If you have Panasonic plasma then anyone specializing in repairing Panasonic will be better than a generic TV repairman and anyone specializing in plasma repairs will be better than anyone with lots of LCD or tube experience.

Further on the point, anyone with experience with your exact model TV (or whatever it is) will be better than a generic workshop.

Google is amazing, search for the problem you have!

2) Do not pay for online troubleshooting on sites like justanswer or fixya unless you need help with something extremely simple and clearly defined like how to unscrew something or how to replace something.

As the above article illustrates (and I swear it's typical for what I've seen) experience with the particular model is hard enough challenge for those "experts", but if it comes down to analytical work and actual troubleshooting they just flee.

Do not waste your money!

On the vendor side, I definitely do not want to try to guide people who may or may not be able to operate a voltmeter and may or may not get electrocuted while trying to take a reading. The worse, actually, is that I'll just never know if what they tell me back is result of properly on improperly done procedure.

I know there will be people who think otherwise. I am OK with that and wish them best of luck.

I believe they need it.

Friday, September 23, 2016

A common problem when replacing Vizio and other EEPROMs (why charge more)

This issue has come up before, but I today I was reminded of it and would like to remind others too.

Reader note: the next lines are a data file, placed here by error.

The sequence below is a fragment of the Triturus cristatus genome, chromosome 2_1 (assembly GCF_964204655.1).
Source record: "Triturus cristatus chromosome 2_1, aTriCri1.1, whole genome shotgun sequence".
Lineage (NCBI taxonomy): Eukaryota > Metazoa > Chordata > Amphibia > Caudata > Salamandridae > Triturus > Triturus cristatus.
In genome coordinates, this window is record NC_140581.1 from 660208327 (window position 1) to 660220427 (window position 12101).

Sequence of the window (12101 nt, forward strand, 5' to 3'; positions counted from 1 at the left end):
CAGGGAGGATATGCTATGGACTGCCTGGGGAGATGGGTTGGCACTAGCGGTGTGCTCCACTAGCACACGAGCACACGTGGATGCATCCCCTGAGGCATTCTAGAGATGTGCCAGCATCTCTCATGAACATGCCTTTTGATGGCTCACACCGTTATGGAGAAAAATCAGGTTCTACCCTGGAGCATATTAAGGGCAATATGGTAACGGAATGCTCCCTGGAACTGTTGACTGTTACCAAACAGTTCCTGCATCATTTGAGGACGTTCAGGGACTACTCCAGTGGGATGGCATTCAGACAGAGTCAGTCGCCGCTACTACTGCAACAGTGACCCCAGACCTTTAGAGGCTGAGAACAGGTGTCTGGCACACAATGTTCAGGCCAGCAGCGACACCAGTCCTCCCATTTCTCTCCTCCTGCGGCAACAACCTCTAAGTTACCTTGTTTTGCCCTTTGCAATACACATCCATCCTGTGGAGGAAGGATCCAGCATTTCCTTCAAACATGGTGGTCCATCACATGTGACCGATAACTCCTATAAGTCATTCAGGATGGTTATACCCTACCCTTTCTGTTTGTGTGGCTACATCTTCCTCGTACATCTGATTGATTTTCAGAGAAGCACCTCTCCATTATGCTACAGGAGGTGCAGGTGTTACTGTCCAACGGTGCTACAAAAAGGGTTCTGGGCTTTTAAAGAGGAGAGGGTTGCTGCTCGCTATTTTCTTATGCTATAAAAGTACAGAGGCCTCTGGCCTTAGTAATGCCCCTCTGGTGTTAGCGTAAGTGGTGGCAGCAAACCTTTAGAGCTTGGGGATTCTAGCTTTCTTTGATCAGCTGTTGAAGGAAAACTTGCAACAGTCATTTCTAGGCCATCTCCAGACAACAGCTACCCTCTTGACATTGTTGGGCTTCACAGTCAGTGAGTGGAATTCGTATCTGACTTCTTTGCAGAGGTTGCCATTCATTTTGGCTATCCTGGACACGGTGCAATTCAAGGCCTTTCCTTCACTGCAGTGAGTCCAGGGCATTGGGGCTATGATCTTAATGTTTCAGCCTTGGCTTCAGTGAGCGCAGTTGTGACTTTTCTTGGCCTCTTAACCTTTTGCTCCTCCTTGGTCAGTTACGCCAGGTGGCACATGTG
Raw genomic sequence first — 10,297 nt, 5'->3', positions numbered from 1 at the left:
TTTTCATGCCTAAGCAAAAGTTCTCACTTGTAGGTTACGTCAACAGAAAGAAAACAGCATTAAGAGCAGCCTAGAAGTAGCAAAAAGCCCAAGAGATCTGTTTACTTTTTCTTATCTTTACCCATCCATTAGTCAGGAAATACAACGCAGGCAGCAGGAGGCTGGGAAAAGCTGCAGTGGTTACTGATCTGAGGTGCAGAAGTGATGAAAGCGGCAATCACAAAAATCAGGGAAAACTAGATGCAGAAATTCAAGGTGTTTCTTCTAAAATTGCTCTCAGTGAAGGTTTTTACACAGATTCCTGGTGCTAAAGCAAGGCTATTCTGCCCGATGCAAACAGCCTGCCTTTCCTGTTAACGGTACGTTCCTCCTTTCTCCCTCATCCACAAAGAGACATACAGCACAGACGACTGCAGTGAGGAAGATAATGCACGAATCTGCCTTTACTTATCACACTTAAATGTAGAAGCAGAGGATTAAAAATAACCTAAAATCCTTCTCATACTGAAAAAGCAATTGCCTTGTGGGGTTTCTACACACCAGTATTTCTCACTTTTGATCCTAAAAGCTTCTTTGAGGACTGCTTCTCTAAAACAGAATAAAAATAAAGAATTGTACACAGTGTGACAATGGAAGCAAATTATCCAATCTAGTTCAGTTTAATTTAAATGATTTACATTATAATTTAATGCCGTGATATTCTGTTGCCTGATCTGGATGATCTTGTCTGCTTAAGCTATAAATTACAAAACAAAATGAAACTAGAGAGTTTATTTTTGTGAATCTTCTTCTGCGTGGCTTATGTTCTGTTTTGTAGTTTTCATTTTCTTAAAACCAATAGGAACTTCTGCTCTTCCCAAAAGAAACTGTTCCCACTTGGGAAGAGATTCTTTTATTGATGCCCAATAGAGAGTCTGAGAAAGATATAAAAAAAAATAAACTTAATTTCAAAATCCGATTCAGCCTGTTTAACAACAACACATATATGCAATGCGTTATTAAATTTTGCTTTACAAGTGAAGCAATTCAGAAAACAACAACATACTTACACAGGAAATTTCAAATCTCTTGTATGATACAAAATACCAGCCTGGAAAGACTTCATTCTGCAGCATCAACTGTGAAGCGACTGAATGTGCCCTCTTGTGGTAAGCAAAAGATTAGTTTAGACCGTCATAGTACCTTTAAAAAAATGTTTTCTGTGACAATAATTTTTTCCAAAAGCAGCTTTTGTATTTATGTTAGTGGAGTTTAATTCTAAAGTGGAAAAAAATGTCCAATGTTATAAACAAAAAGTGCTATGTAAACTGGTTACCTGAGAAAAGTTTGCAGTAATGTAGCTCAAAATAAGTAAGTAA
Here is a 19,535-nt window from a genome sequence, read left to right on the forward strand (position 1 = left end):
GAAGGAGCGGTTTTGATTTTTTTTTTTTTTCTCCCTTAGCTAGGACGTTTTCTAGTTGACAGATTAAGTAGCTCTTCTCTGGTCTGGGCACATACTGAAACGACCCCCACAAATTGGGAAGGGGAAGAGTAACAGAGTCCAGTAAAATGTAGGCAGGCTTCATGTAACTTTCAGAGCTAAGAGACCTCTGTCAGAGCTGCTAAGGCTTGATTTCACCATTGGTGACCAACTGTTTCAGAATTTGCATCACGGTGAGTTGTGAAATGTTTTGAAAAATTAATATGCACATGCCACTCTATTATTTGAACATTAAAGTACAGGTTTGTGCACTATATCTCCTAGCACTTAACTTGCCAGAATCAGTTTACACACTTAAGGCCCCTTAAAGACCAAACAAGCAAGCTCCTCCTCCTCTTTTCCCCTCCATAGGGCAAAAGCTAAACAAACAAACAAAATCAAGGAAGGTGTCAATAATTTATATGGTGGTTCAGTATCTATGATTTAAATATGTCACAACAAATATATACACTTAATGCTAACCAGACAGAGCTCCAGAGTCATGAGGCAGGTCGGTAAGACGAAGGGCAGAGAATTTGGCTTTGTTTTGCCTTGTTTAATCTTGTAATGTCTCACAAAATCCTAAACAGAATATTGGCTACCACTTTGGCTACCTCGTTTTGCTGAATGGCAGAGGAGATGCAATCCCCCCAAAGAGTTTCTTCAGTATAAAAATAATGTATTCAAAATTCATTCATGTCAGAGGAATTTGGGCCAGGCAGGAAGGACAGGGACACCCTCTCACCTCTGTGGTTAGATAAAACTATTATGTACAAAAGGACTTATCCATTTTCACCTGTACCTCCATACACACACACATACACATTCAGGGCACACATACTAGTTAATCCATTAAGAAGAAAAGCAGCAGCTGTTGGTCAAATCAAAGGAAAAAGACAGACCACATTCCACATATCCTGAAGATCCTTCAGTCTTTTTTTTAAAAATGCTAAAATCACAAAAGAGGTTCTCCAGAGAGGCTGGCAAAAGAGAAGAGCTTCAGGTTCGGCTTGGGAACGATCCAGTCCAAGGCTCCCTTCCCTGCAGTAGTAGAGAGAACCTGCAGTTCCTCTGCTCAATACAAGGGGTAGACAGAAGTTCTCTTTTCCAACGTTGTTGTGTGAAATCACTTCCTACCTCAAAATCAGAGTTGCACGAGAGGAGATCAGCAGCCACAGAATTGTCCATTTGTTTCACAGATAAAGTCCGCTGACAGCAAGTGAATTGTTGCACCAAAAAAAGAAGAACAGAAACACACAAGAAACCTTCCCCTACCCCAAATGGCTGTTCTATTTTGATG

When removing the heat sinks on main boards people, including service technicians, tend to use sharp tools they twist sideways or press against in order to raise up and detach the heat sink from the board.

The result is often direct damage to the extremely tiny tracks around the main processor as shown here:
(click to enlarge, you will need it full size!)

The damage is a little to the right of the middle of the picture, just on the left side of R253.

Two tracks have been cut and will need to be repaired, which, while not a rocket science, is reasonably difficult.

There is an even bigger problem elsewhere though.

It is that people, including service techs, do not usually account for or even consider the odds of THEM damaging a board.

Similar to the situation in the previous article (where a customer, on the way to sue us in court, ended up publicly accusing us for selling them an empty EEPROM despite their own claim of having issues with the TV that would highly unlikely be caused by an EEPROM) this board was sent to us by a customer who ordered and installed an EEPROM from us.

The problem was not in the EEPROM, of course, but on top of the problem we had to deal with this issue and it took us much longer than the usual problem for the simple reason it is unique.